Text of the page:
1 point
  18. caravans if am right i think you call them trailers were people tow them and go on holiday (vacation) they are also static
    1 point
  19. To be fair, you have picked one of the most difficult types of clocks to repair. In my time back in the 70's and 80's I new a few clockmakers who wouldn't touch the things. If you have been repairing clocks as long as I had it is quite common to have them in the workshop with no adjustable feet as I have explained above in one of my comments.
    1 point
  20. Notice I only extracted a tiny part of your message to quote? The rest of your message is generic watch repair. A fusee is more complicated than a standard watch you really should master standard watch before working on a fusee. But typically on generic watch repair the mainspring is confusing? This is because if you look at the labels they came prelubricated typically at least if their modern. This either means that the steel use or whatever the made out supposedly requires no lubrication at all. Or they lubricated it with invisible dry lubrication and no it doesn't like to be cleaned. B
    1 point
  21. I'm jealous of Mark's shop in that he can have everything together in one space. My stuff at least the tools and supplies are scattered all over the place. About the only thing that's more or less in one place would be the books. Most of my horological related books are in the picture. Unfortunately they all don't fit in that space so probably another 10 or so books scattered around it just didn't fit. Then yes there is The couple of non-horological but they are related like two volumes of ornamental turning. These are basically really big either Rose engines Or straight line engines for reall
    1 point
  22. Welcome to the forum from New Jersey, USA.
    1 point
  23. Perhaps I have been lucky I was just not aware of that. I have not had that issue but have had issues where even after fitting the correct spring it has proved to be too strong and I have had to thin the spring. In my experience with the 400 day clocks everything has to be spot on or it stalls after a day or two.
    1 point
  24. Here it is another interesting article with Richard Walker from Metamec. I love the pictures about the assembly line. If everything goes right I am going to pick up an electric 701 model on Saturday. Richard Walker from Metamec
    1 point
  25. Hi andrei; Andrei is a beautiful and world renowned name. Andrie Gromyko is how I first learned how to pronounce the name correct. I,d like to call you by your real name. Welcome to the forum ANDREI .
    1 point
  26. Post a pic of the movement and dial. Often pocket watches have bought in movents made by other manufacturers. The movement brand cartoche (symbol) and cal no. is usually under the balance or sometimes under the dial side. Also measure the diameter of the movement . All of this will help us identify what it is. saving lots of time going randomly through stems.
    1 point
  27. I decided to dedicate some money to a complete restore. Found a balance complete for a 248 on ebay and purchased it. Ranfft indicates the 248 is derived from the 48 as is the 51 which I have. Many parts interchangeable. We will see. Next up will be to find a suitable dial and hands. Seen a few on ebay. I have a dial, so maybe have it restored...¯\_(ツ)_/¯ Stay tuned!! As noted originally, this is in part to continue to hone my skills before attacking my Valjoux.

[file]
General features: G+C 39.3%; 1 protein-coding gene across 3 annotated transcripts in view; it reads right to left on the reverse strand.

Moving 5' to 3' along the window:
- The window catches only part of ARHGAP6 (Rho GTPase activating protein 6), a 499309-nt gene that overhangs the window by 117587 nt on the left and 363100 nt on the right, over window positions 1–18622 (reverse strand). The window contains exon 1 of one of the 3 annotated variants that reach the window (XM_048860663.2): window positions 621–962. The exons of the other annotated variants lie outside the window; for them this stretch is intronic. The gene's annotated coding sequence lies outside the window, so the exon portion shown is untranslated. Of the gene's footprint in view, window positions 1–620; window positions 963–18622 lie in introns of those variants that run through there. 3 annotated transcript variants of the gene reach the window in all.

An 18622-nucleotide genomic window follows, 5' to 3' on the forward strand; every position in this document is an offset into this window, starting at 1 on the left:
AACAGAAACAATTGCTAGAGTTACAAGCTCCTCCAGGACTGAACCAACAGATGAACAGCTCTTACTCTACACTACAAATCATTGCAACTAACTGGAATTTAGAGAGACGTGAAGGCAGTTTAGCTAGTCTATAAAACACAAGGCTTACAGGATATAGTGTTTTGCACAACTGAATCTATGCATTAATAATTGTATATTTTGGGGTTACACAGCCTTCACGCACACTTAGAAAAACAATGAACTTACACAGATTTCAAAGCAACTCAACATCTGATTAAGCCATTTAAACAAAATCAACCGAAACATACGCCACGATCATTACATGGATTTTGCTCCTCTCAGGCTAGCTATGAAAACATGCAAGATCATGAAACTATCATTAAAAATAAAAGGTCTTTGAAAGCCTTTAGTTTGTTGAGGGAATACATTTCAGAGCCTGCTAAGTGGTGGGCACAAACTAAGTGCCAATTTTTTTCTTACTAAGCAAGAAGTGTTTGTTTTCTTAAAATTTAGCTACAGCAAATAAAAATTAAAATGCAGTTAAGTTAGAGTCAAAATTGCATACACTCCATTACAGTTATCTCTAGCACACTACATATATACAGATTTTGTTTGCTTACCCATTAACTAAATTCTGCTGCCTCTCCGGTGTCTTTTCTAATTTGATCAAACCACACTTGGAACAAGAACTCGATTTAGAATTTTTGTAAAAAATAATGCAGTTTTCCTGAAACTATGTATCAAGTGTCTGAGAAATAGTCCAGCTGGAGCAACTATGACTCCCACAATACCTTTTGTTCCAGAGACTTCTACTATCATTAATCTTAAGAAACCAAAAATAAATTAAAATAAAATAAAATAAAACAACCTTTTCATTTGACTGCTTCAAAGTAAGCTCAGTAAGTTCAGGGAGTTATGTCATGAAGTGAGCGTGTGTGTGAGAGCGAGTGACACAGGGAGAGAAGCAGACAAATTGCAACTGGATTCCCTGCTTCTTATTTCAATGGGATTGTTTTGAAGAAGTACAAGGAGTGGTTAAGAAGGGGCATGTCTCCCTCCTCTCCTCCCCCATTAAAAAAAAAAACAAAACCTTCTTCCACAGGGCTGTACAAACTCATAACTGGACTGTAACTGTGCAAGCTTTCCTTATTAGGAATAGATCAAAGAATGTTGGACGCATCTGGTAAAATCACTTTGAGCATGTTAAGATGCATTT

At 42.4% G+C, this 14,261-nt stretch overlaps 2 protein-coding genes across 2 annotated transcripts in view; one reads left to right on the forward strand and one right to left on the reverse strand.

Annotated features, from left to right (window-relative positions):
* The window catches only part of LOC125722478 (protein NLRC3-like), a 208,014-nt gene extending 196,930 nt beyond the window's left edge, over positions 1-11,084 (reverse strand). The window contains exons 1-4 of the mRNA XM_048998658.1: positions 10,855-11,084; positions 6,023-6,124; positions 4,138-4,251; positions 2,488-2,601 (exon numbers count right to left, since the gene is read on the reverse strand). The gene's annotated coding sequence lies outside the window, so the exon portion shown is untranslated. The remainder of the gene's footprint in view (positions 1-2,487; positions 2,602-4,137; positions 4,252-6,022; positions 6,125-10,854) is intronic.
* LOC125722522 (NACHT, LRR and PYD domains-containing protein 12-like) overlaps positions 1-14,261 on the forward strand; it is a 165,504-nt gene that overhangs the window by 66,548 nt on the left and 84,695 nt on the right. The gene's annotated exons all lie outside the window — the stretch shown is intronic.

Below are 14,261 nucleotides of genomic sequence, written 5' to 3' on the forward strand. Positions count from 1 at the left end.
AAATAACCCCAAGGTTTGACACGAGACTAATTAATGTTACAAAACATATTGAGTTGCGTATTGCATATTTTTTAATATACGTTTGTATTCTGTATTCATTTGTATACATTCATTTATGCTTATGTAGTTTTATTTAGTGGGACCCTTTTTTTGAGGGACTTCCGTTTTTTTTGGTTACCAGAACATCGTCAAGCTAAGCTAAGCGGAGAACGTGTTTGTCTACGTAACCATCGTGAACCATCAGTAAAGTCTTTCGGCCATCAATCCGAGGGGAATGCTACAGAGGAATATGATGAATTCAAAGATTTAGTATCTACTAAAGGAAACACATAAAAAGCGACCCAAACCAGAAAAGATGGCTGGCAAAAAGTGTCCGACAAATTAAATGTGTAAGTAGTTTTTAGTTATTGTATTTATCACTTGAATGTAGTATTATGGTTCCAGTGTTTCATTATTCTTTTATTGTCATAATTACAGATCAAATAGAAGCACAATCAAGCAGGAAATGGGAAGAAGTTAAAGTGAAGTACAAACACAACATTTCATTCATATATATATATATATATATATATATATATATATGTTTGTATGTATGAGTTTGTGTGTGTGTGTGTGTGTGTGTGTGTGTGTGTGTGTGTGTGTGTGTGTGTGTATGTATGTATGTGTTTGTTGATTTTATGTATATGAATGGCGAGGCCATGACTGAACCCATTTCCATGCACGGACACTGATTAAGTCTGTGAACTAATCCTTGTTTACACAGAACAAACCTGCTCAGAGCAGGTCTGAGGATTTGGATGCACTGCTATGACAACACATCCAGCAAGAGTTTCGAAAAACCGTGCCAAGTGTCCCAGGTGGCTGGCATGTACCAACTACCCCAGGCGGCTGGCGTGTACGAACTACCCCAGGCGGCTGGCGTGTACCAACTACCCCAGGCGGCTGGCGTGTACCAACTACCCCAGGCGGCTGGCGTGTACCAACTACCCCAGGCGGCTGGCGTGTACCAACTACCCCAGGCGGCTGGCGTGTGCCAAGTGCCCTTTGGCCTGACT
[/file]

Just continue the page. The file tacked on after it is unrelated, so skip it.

1 point
  28. Hi @aoleite. I'm conscious I'm in danger of just repeating what Joe has already said but noting you're a newcomer let me expand a bit on Joe's information: - Watches usually come in 'families'. So a watch movement will typically have a base model. Additions - auto wind mechanism, day, date and so forth give rise to different model numbers in that family. But typically they are building on a base. - In terms of finding useful information on a movement, and that family information, then the ranfft.de website is a goldmine! - Here's the information for your movement as an example: ht
    1 point
  29. The BB Crystal Company set that you have got on the left is for installing armoured or tension ring crystals. These have a metal ring on the inside of the crystal to keep the sides of the crystal rigid, so using a crystal lift like the Electro-Vise or the Bregeon would be very difficult. The sides of the crystal, and the sides of the rebate into which the crystal fits are parallel, and the crystal is fractionally larger than the rebate, such that when it is installed it is a tight interference fit. The flat dies go on the bottom to support the case, and the inside rim on the upper dies are bev
    1 point
  30. It would appear that it is the same as the omega 320 and 321. the difference being in the minuite wheel jumper see attached sheet . There is also further information on this link http://www.ranfft.de/cgi-bin/bidfun-db.cgi?10&ranfft&0&2uswk&Omega_320. cheers 1279_Omega 320, 321 (27 Series) (5).pdf
    1 point
  31. I think that clock was one of the reasons they beheaded Marie Antoinette.
    1 point
  32. Great video and also "GS Cement!!"....of course!!. That's the fella!! Could I remember the name of that stuff.. I've not seen it for years, and I've been using UHU and a few other locally sourced glues, so thanks for the memory prompt. I've just ordered some. Let's hope its as good as I remember.
    1 point
  33. Thanks for sharing that, the blue angel citizen turned out very good
    1 point
  34. That is an overused mantra and is not true. Some cheap tools are just fine, other are ridicolous. Some expensive tools are so overpriced that one can use the money so much better. It's the watchmaker that produces the results, not the tools.
    1 point
  35. All you need is one ultrasonic cleaner. Put water in the machine and have separate jars with your preferred solutions in them. All you have to do is place the jars into the water and the vibrations will penetrate the glass and clean the parts.
    1 point
×
×
  • Create New...